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35 minutes ago, bashpics99 said:

That seems like a pretty big jump, but it definitely makes some sense given the huge increase at Gamestop.  otherwise it seems like GS is cutting themselves off at the knees but charging way more than anybody else.   I definitely believe what Benn and others are saying about wholesale pricing but it seems weird to make your entire collectibles business model center on parents who are too oblivious to check amazon prices before shelling out $30 for an action figure.   If they check amazon and its selling the figure for $25, that's a different story.  

Although to me if MSRP goes up to $25 that suggests that perhaps the wholesale price is going up as well, and if that's the case small retailers are even worse off than before -  no increase in profit margin, but a more expensive product that fewer people will buy.

If the price goes up to $25  at WM/WG/Target, i'll just end up cherry picking even more than i currently do.   I suspect even more figures will pegwarm, plus figswapping and BAF part theft will increase  substantially.  Probably the number of folks ordering full cases and sets from e-tailers would drop at least a bit, as well.  I don't think it would kill the line or anything but it wouldn't be good.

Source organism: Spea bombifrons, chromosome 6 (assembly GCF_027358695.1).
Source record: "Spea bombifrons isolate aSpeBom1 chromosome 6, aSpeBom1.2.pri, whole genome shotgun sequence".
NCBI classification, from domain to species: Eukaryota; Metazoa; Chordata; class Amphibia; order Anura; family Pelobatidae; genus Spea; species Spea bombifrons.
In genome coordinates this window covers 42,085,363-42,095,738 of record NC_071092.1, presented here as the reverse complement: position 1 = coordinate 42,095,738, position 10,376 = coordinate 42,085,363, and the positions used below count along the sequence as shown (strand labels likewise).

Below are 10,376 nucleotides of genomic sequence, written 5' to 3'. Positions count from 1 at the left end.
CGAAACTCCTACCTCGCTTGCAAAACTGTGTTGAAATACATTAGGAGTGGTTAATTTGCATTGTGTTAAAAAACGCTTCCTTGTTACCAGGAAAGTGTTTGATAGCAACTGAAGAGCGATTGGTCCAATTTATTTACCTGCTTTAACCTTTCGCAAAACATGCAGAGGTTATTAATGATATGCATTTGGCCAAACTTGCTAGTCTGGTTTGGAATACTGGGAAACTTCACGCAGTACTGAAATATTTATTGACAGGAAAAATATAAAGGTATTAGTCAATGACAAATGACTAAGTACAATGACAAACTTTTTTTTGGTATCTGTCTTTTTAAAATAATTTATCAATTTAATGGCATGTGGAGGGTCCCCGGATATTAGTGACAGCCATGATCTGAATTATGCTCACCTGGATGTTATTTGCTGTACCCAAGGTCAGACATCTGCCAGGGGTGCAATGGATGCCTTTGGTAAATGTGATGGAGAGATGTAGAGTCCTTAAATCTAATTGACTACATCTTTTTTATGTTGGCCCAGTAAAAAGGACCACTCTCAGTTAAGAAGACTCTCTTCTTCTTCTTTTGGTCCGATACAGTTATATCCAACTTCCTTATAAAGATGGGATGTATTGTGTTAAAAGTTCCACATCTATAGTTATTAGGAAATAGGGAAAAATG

Thing is, Gamestop isn't centering it's business model on "Parents who are too oblivious to check Amazon prices."  They're centering their business model (where action figures are concerned) on "Collectors who didn't manage to get it at retail price online and can't find it on any other store's shelves in the neighborhood and are willing to shell out a few extra bucks that'll still end up less than what it's going for on Ebay."  Not saying it's a smart move or that it's ultimately going to work out for them, but it's sure as heck not the "soccer mom market" that Gamestop is after.

And yes, if tariffs are involved, the wholesale price will be going up.  Tariffs are a charge on the manufacturer, and they will pass those costs on to their customers/the consumers or they risk shrinking or disappearing profit margins.

And yeah, it'll probably go up at WM/Target.  And Amazon for that matter.  Next year "below retail" on Amazon may well be what we're paying as "retail" now.

 

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26 minutes ago, JayC said: